The story unfolds on the day of Sanaka’s funeral and opens with Paromita sitting and staring into nothingness, alienated from her immediate surroundings as she mourns her erstwhile mother-in-law and companion Sanaka. The film reveals itself largely in flashbacks through which we learn the kind of relationship the duo shared. Their worldviews clash at first but they come together and find solace in each other’s company in a patriarchal set up that suppresses their sexuality and self-expression and tries to rid them of their agency.
After Paromita gives birth to a child who has cerebral palsy in this deeply bigoted family which looks down upon people with disabilities, their bond strengthens. There is a scene in which Paromita shampoos her mother-in-law’s hair and it beautifully establishes their deep connection. Paromita remains sexually and intellectually dissatisfied in her marriage. After her son dies, she finds love, and after initial objection, Sanaka lets her walk out of the unhappy alliance when she tells her about her affair. We also learn about a secret romance that Sanaka had. The movie uses memory as a trope to understand the uncommon bond that the duo share and shatters many myths about the proverbial mother-in-law and daughter-in-law relationship.
Parama (Rakhee Gulzar) is a middle-aged housewife, a bouma of an affluent Bengali home with a workaholic husband who mumbles about work while making love to her. She is happy fulfilling the routine marital acts, the household chores and not demanding more. She is content in living with that identity. When Rahul, a photographer from another continent, comes to do a story, a photo essay on “An Indian Housewife” that is when Paroma’s world starts turning upside down. They have a torrid affair, which is also a way in which Parama rediscovers herself, her sexual identity, her needs and her self-expression. Rahul eventually moves on to his next project, in Africa. However, the family discovers the magazine which has some of Parama’s semi-nude pictures. (These were published by Rahul even without her consent.) Parama’s world falls apart.
Parama attempts to end her life. She has self-realisation lying on the half-reclining hospital bed. Her shaven head for a brain scan makes her look like a different person. She has realised her agency and doesn’t want to be just somebody’s wife, mother, or daughter-in-law any more. Even when the family agrees to take her back she walks out saying, “I’ve no sense of guilt”.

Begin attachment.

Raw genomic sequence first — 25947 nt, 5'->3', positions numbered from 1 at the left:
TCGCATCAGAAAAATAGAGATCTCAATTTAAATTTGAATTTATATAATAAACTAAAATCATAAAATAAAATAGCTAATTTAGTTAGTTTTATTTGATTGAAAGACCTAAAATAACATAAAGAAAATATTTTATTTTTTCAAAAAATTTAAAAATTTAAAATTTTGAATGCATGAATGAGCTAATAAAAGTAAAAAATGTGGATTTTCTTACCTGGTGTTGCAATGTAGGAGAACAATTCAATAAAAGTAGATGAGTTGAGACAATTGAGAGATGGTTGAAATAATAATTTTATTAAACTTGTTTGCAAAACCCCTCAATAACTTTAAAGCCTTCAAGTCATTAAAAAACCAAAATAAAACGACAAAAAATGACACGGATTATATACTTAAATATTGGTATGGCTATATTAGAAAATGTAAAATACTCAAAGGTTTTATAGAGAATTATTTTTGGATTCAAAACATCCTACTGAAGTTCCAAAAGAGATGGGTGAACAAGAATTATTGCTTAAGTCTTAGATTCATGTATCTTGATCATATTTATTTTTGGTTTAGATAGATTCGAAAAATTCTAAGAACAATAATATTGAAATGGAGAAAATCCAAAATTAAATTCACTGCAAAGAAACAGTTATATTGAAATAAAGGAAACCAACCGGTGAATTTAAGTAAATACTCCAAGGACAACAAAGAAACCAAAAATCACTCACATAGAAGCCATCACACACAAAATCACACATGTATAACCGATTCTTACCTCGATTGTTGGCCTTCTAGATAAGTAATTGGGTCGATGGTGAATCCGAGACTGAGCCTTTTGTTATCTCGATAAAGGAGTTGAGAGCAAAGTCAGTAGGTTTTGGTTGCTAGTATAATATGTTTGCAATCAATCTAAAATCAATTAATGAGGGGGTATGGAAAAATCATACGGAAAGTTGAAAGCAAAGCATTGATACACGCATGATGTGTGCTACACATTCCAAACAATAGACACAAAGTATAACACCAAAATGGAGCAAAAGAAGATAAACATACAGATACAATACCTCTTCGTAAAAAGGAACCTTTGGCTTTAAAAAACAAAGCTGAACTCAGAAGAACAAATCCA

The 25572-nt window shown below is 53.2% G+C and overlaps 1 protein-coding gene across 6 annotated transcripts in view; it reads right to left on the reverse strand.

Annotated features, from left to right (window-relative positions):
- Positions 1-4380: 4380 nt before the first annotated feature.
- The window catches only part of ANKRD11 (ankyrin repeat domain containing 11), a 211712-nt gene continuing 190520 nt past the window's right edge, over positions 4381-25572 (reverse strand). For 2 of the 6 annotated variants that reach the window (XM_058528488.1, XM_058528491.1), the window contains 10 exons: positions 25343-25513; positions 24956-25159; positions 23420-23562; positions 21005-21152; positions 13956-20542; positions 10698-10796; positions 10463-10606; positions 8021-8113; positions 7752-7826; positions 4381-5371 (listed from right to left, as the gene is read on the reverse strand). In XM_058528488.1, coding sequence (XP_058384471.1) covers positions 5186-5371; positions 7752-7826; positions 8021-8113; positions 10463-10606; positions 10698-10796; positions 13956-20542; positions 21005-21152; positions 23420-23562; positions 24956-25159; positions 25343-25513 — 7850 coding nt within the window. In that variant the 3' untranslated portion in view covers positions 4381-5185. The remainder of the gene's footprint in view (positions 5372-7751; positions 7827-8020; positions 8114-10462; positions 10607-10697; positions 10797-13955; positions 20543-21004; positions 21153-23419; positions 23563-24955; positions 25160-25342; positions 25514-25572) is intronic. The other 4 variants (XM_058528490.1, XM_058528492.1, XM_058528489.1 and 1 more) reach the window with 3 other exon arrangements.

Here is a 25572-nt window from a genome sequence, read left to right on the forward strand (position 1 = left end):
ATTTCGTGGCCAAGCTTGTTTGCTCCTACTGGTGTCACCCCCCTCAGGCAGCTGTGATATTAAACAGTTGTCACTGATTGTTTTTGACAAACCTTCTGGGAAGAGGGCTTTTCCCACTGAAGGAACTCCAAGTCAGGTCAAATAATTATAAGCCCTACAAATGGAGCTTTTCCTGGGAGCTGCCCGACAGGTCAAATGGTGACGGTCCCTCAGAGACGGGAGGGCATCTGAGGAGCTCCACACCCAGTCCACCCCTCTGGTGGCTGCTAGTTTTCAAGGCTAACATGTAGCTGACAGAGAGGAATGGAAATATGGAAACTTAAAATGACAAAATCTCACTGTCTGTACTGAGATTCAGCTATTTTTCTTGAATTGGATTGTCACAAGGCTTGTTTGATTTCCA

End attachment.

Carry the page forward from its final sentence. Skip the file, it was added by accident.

Anuranan means resonance. The film is the story about two couples, Rahul and Nandita (Rahul Bose and Rituparna Sengupta) and Amit and Preeti (Rajat Kapoor and Raima Sen) and out of marriage friendships. Situation paves way for a connection, a bond, which develops between artistically inclined Rahul and an unusually quiet person Preeti. There is no adultery, no lines are crossed, just that when it comes to attraction there are no laws. Rahul has moved back to India from London to build a Hill Resort in Sikkim, Nandita desperately wants a child, but is unable to conceive. Amit is a typical corporate honcho who is driven only by ambition.
Preeti dares to visit Rahul at the resort site. Unfortunately, next morning Rahul is found dead in his room. Conjectures are made and even Nandita also falls prey to these rumours. Unable to take the shame Preeti tries to end her life. Nandita comes to meet her at the hospital and they have a conversation… Watch it, this one has also been dubbed in Hindi.
This is the story of Upama (Tanuja) retired school teacher who is almost estranged from her son and daughter-in-law. She has been a single mother and now at this stage in life is rigid in making any adjustments. Through an NGO she meets a little boy Bitlu, who eventually starts to come over to her place and spend some time every day. He is mischievous and sharp, a unique friendship develops between the duo. The naughty Bitlu reveals he is HIV positive and his life is different from that of other kids. Upama starts reading the stories that she once wrote for her son. Bitlu wants to visit ‘Shonar Pahar’ a story Upama had written for her son. Both take off on that journey to find Shonar Pahar.
It is a wonderful story which mirrors a grandmother and grandson relationship. Upama believes in what she stands for and doesn’t behave like a “traditional mother”, and how that helps Upama and her son Soumya (Jisshu Sengupta) mend their relationship. After Upama goes missing what ensues is an emotional journey for her son Soumya to find his mother and they eventually mend the distances.
The views expressed are the author’s own.